Gillnets will no longer be allowed in vaquita’s primary habitat in the northern Gulf of California.  Accidental capture of vaquita in these nets has been the principal cause of mortality for this endangered porpoise, whose population has dwindled to less than 30 animals. As of June 30th, 2017, the temporary ban of these nets that was established in spring 2015 in the western half of the northern Gulf, was extended indefinitely by Mexican government decree, removing most of the risks for vaquita.

The ban does not take care of the entire problem though. Illegal fishing continues, especially for the  endangered totoaba (a large croaker fish), which has a highly prized swim bladder sought after in the Chinese market, where one bladder may bring as much as  $20,000 US. Totoaba nets are often left unattended overnight and are sometimes lost, but they keep catching animals, posing a risk not only to vaquita, but to many other marine mammals, sea turtles and birds. Until these problems are adequately addressed, there is great concern over the survival of the remaining vaquita.

In response to these problems, the International Committee for the Recuperation of Vaquita (CIRVA) has recommended that a few vaquita be captured and placed in a sanctuary, for protection and possible breeding, to ensure the animal does not go extinct. The Mexican government has adopted this recommendation and in the fall of 2017 an attempt will be made to capture vaquita and safeguard them in a sea-pen sanctuary along the coast of San Felipe.  This has never been tried before with vaquita, and results have been mixed with other porpoise species. The capture will involve the use of bottlenose dolphins trained by the U.S. Navy and Norwegian porpoise experts, who will work side by side with researchers from Mexico’s National Institute of Ecology and US NOAA researchers.  If the program is successful, some vaquita will be safe from the continuing risk of illegal gillnets.

This extreme effort is being carried out in conjunction with other activities aimed at cleaning up all ghost nets from vaquita’s habitat and increasing enforcement. Specific sites will be defined for launching boats to help monitor all fishing activities and all fishing will be accompanied by real time monitoring equipment, so it will be possible to know where and how a boat is fishing. Mexico will double the number of inspectors in the region. Fisheries that have no risk of capturing vaquita, such as the encircling nets used for the Gulf corvina and mackerel, and traps and long-line used for fish, will be allowed, along with diving fisheries and traps for crab.  Night fishing will be strictly prohibited.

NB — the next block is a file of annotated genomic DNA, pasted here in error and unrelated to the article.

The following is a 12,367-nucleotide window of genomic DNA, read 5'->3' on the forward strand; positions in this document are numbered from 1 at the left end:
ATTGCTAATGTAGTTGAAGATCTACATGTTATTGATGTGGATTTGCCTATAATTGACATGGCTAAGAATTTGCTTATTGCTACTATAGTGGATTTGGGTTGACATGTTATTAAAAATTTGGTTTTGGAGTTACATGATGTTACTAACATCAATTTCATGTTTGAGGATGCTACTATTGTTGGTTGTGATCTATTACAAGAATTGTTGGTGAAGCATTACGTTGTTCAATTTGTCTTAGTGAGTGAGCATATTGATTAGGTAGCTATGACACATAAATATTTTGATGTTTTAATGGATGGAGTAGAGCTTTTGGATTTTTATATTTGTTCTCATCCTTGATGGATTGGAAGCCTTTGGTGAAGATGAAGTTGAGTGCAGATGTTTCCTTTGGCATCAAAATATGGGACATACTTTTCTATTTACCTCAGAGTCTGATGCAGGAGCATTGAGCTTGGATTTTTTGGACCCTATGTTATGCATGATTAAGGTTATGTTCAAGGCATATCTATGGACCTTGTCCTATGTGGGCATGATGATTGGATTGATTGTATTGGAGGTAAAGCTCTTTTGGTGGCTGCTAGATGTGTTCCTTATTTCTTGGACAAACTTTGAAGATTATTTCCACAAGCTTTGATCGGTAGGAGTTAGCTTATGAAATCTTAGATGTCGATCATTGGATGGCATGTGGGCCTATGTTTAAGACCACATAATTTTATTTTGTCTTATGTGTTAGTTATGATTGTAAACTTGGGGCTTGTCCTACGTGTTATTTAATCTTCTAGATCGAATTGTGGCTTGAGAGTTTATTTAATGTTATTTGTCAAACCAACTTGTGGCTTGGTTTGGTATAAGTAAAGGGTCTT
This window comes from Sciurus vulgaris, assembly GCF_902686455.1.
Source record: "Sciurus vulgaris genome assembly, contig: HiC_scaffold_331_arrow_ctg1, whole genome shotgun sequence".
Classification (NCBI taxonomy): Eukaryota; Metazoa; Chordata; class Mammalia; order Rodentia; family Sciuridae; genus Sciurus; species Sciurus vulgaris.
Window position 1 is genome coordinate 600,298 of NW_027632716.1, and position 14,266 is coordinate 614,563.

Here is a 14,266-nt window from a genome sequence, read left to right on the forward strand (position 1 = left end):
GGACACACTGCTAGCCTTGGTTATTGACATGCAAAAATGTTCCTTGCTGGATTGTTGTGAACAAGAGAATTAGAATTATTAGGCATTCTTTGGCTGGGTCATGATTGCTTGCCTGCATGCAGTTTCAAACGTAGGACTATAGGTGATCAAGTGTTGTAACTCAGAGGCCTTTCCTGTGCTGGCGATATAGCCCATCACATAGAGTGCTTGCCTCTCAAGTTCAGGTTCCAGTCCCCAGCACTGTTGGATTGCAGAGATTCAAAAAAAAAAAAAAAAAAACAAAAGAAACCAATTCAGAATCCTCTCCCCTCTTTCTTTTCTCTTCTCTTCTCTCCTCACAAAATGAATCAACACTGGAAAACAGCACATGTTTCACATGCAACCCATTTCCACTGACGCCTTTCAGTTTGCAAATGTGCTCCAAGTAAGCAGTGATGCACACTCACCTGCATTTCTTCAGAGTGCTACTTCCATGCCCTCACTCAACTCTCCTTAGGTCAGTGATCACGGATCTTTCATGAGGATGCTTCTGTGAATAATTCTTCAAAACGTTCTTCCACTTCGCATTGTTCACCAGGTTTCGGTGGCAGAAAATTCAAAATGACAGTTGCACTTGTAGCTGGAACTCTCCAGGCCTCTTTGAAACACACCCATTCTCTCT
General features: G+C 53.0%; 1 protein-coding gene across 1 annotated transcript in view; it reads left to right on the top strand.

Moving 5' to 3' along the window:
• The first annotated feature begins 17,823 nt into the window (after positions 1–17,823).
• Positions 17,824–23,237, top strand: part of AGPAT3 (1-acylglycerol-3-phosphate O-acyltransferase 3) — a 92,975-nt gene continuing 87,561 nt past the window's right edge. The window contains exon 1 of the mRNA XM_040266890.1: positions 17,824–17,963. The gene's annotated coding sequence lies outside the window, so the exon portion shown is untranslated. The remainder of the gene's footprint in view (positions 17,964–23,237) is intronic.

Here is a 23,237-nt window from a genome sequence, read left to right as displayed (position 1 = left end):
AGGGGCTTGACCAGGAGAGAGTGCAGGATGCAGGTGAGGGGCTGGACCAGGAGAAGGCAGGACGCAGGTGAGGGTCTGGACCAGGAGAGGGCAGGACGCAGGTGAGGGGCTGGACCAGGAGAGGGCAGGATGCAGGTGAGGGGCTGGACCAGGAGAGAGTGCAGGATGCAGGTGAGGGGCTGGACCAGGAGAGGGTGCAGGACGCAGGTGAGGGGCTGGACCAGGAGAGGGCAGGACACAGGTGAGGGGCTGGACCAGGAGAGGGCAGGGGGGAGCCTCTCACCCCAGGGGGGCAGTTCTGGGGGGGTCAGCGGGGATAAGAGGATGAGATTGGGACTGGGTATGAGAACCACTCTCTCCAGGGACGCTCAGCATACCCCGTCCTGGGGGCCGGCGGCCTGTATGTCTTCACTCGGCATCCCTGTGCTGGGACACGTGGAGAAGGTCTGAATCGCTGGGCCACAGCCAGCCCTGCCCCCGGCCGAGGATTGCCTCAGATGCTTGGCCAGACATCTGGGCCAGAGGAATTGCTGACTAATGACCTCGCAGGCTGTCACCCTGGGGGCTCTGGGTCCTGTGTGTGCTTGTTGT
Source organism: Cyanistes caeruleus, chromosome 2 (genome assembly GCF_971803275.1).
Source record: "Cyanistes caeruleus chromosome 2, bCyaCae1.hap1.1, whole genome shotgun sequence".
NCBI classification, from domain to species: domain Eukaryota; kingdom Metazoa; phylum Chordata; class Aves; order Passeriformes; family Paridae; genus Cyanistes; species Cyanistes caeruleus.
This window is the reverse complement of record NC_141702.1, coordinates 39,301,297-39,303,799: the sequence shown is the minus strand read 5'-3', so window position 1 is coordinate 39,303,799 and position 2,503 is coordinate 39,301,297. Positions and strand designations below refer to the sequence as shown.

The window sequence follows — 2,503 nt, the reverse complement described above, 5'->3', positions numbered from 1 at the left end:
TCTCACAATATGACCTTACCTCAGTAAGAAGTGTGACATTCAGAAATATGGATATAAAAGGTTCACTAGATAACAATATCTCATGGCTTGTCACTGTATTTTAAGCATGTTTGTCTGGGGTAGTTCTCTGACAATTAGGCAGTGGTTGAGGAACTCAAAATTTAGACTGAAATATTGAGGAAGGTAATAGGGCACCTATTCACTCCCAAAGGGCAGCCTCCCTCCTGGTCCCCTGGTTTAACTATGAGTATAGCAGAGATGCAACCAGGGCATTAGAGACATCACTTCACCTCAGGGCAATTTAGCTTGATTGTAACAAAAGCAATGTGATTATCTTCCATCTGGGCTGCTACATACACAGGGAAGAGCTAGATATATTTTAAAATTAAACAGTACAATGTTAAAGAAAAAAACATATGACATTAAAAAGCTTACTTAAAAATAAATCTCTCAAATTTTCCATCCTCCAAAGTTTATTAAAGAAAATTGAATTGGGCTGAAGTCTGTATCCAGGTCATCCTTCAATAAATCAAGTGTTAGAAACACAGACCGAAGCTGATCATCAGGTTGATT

Preliminary small-scale equipment trials over the last year found some success in capturing shrimp using the “suripera”, a net used commonly in Sinaloa.  The net seemed to be more effective at Golfo de Santa Clara, while at San Felipe, the use of a light trawl, known as the “chango ecológico” has been shown to capture shrimp. Commercial permits already exist for the latter.  Neither of these nets captures vaquita, so they represent good alternatives. This fall trials will be expanded to test their commercial viability even further.

Recent studies on the totoaba population suggest the possibility of changing its endangered status, such that a legal sport fishery might be possible.  For sport the fish is caught with hook and line, not using gillnets.  The government is contemplating managing such a fishery by selling a limited number of permits, in a way similar to what is done with big horn sheep.

These actions bring hope for vaquita’s future and for the future of fishing in the region.  Our big challenge is to create a system where humans and vaquitas are compatible.  In summer of 2017 a memorandum of agreement was signed between the Mexican government, the Carlos Slim Foundation and the Leonardo DiCaprio Foundation to work together to save the vaquita, but also to address the needs of the communities that must change their livelihoods to align with this new reality and a more sustainable way of fishing .

CEDO is participating with a working group to define an action plan for community building and economic development.  We see the first step as creating a positive environment for working together towards a collective vision for sustainable livelihoods and salvation of the vaquita.

Through education and outreach to fishermen, support for changing gear, youth participation in an environmental contest that seeks to engage them in finding solutions, promotion of tourism alternatives in the communities, CEDO is working to identify and promote the needed changes.   While the plans and the funding are being discussed, your support to keep an outreach team at San Felipe and Golfo de Santa Clara is critical.